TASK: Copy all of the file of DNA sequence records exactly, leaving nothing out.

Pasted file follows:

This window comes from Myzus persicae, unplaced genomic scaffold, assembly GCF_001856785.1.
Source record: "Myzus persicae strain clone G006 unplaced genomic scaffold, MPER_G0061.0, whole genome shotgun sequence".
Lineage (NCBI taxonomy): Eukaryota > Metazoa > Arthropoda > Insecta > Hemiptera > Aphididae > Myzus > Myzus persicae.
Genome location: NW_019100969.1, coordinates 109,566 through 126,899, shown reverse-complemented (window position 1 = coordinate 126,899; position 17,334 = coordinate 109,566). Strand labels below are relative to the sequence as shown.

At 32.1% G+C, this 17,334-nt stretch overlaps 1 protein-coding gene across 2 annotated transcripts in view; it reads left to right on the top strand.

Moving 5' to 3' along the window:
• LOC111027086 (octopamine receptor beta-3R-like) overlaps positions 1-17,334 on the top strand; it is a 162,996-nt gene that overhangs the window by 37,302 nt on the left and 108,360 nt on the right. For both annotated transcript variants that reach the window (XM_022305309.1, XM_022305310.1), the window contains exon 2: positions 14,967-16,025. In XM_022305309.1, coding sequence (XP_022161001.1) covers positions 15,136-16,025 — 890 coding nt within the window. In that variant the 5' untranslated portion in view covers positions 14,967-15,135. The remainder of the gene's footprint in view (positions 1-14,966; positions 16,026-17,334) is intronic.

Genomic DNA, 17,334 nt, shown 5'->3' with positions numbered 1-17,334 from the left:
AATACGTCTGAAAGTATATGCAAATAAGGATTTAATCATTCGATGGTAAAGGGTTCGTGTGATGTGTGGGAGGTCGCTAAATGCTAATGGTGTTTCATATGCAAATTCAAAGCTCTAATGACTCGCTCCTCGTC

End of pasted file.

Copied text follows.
This window comes from Myzus persicae, unplaced genomic scaffold, assembly GCF_001856785.1.
Source record: "Myzus persicae strain clone G006 unplaced genomic scaffold, MPER_G0061.0, whole genome shotgun sequence".
Lineage (NCBI taxonomy): Eukaryota > Metazoa > Arthropoda > Insecta > Hemiptera > Aphididae > Myzus > Myzus persicae.
Genome location: NW_019100969.1, coordinates 109,566 through 126,899, shown reverse-complemented (window position 1 = coordinate 126,899; position 17,334 = coordinate 109,566). Strand labels below are relative to the sequence as shown.

At 32.1% G+C, this 17,334-nt stretch overlaps 1 protein-coding gene across 2 annotated transcripts in view; it reads left to right on the top strand.

Moving 5' to 3' along the window:
• LOC111027086 (octopamine receptor beta-3R-like) overlaps positions 1-17,334 on the top strand; it is a 162,996-nt gene that overhangs the window by 37,302 nt on the left and 108,360 nt on the right. For both annotated transcript variants that reach the window (XM_022305309.1, XM_022305310.1), the window contains exon 2: positions 14,967-16,025. In XM_022305309.1, coding sequence (XP_022161001.1) covers positions 15,136-16,025 — 890 coding nt within the window. In that variant the 5' untranslated portion in view covers positions 14,967-15,135. The remainder of the gene's footprint in view (positions 1-14,966; positions 16,026-17,334) is intronic.

Genomic DNA, 17,334 nt, shown 5'->3' with positions numbered 1-17,334 from the left:
AATACGTCTGAAAGTATATGCAAATAAGGATTTAATCATTCGATGGTAAAGGGTTCGTGTGATGTGTGGGAGGTCGCTAAATGCTAATGGTGTTTCATATGCAAATTCAAAGCTCTAATGACTCGCTCCTCGTC